The more I research about cosmetic chemistry and the chemical constituents of natural ingredients, the more ideas I come up with for things to make in my “lab” (read: breakfast nook).
Today I purchased two new and unknown (to me) ingredients: vegetable glycerin and citric acid. Both of these are 100% natural ingredients, despite the sound of the names. I have been reading a lot about using skin toners for my own skin’s benefit, and since I’m making skin products I may as well give toner a shot.
Vegetable glycerin isn’t much to look at – it doesn’t have a smell, it’s slightly viscous, and crystal clear. But added to cosmetics and skin care products, it is a major player in the delivery of moisture to dry skin. It is a natural emmolient and humectant, helping restore skin’s proper water levels and maintain elasticity. I bought a 16 fl oz bottle at a local vitamin store for $8.09.
Citric acid is derived from – you guessed it – citrus fruits. It is high in alpha hydroxy acid (AHA), which is a chemical exfoliant (i.e., it separates and removes dead skin cells to reveal healthy skin), and is helpful to neutralize pH levels. It comes in crystallized powder form, and I bought a 2 oz jar at Brew & Grow for $1.20.
While I was at the vitamin store, I picked up a bottle of Thayers Rose Petal Witch Hazel toner for $9.79. A bit pricey, but I wanted to do a side-by-side comparison of a popular natural toner to whatever the hell I end up making. And I mean this literally – the plan is to tone one side of my face with Thayers, and the other side with my concoction. To people who see me regularly; hopefully my face doesn’t get too jacked up.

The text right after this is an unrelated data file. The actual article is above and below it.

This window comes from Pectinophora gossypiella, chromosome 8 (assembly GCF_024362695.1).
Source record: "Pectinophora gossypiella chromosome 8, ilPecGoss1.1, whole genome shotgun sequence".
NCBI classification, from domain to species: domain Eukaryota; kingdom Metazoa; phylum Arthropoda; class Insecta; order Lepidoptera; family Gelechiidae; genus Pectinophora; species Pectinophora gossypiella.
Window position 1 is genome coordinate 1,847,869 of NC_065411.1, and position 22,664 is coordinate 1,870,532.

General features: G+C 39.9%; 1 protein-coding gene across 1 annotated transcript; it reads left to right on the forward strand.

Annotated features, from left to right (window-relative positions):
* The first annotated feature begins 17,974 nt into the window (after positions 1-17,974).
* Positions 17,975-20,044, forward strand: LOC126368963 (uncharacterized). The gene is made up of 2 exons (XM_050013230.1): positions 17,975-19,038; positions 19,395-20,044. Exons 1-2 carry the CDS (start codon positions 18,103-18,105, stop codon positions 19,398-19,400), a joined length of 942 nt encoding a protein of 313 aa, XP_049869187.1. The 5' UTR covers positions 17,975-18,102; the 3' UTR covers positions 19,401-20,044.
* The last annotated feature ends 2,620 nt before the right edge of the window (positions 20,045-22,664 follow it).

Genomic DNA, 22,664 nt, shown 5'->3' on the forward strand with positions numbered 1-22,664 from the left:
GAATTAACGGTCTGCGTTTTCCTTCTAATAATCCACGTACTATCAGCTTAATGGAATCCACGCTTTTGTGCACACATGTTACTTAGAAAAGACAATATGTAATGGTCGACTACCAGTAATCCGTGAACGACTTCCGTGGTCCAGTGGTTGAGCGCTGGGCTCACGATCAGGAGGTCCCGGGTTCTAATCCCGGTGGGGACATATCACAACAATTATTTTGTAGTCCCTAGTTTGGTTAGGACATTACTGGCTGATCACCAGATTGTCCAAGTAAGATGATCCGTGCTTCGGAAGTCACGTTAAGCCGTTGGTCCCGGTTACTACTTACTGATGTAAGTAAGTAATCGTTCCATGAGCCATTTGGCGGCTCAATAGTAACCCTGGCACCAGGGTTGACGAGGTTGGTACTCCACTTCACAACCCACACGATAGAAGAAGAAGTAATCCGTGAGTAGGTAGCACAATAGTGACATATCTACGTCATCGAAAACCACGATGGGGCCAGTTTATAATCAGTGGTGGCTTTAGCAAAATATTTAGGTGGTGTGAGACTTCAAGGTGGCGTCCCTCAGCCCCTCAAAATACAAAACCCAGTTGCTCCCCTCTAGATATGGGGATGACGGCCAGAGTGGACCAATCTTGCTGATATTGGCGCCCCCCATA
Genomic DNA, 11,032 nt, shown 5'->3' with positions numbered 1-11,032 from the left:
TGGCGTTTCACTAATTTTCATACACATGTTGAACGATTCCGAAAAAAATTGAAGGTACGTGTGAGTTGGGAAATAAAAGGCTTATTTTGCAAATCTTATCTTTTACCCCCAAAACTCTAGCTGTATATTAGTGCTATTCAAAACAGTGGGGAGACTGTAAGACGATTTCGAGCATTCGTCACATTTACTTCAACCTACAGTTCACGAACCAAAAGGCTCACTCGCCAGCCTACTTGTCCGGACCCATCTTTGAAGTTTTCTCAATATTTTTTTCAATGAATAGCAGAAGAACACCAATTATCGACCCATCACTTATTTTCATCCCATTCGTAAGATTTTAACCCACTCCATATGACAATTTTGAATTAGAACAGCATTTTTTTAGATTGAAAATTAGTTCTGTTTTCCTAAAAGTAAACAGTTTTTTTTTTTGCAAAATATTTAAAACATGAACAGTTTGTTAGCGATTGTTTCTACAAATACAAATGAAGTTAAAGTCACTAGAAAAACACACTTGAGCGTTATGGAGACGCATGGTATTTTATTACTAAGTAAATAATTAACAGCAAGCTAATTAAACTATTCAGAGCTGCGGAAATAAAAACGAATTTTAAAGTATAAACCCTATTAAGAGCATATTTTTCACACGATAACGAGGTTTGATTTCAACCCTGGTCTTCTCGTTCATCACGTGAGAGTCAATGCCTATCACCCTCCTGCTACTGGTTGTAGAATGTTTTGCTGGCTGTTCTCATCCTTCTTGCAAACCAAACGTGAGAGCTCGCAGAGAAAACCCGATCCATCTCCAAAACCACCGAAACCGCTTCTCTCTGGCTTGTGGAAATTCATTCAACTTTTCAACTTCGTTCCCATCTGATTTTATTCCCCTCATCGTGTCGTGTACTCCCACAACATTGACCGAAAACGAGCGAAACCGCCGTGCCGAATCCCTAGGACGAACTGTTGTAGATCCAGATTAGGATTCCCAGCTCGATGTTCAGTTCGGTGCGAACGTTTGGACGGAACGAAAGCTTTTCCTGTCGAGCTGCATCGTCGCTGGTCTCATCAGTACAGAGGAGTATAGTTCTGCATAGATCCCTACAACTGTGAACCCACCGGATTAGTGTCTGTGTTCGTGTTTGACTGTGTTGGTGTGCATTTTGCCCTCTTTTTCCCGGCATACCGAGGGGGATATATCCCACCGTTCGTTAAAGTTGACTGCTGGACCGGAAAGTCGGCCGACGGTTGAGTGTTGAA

So after I got home, and took a three-hour nap, I got ready to do some serious toner research. I have mostly oily skin, and since I’ll be testing on myself, I studied up on ingredients beneficial for my skin type.
(Side note – because I love multi-tasking; while doing my research I am hydro-distilling another batch of lavender hydrosol. It’s a main ingredient in my After Sun Spray, and hopefully a good ingredient for my toner.)
The way I usually start my product research is by looking up ingredient listings in popular brands, researching “natural” or “homemade” recipes, and making a list of commonly used ingredients. After that, I do specific research of the particular ingredient(s) to determine if it will be suitable for what I want to make. Since a lot of DIY cosmetic makers don’t know the chemical properties of their ingredients, it’s sometimes hard to determine if what they’re suggesting will actually work – which leads to a lot (A LOT) of trial and error on my end. Fortunately, I’ve come across a couple really helpful cosmetic ingredient reference pages which list the chemical makeup so I can make a more informed decision. (This one is awesome – it lists recommended usage rates along with chemical properties and health benefits).
…So….after all that hullabaloo…here’s my recipe for oily skin toner:
- 39 g – Aloe vera liquid
- 51 g – Vegetable glycerin
- 60 g – Lavender hydrosol
- 13 g – Citric acid
- 1.5 mL – Neroli essential oil
- 1.5 mL – Roman Camomile essential oil
- 1 mL – Bergamot essential oil
- 1.5 mL – Vitamin E acetate
I need a more accurate scale to measure small quantities of oil – I wanted to get a 1% usage rate of each of the oils, which works out to 1.7 g – but my scale is lame, so I had to approximate based on volume.
After I put everything in the bottle, I found that (duh) the oils and waters don’t mix well, which I thought would helped a little bit by the glycerin, but I’m probably going to have to find a suitable natural emulsifier so I don’t have to write “SHAKE THE CRAP OUT OF IT FIRST” on the bottle if I end up putting it into production.
Thus ends another day in the Bonnie R&D lab. Further research findings will be posted as they develop. Over and out.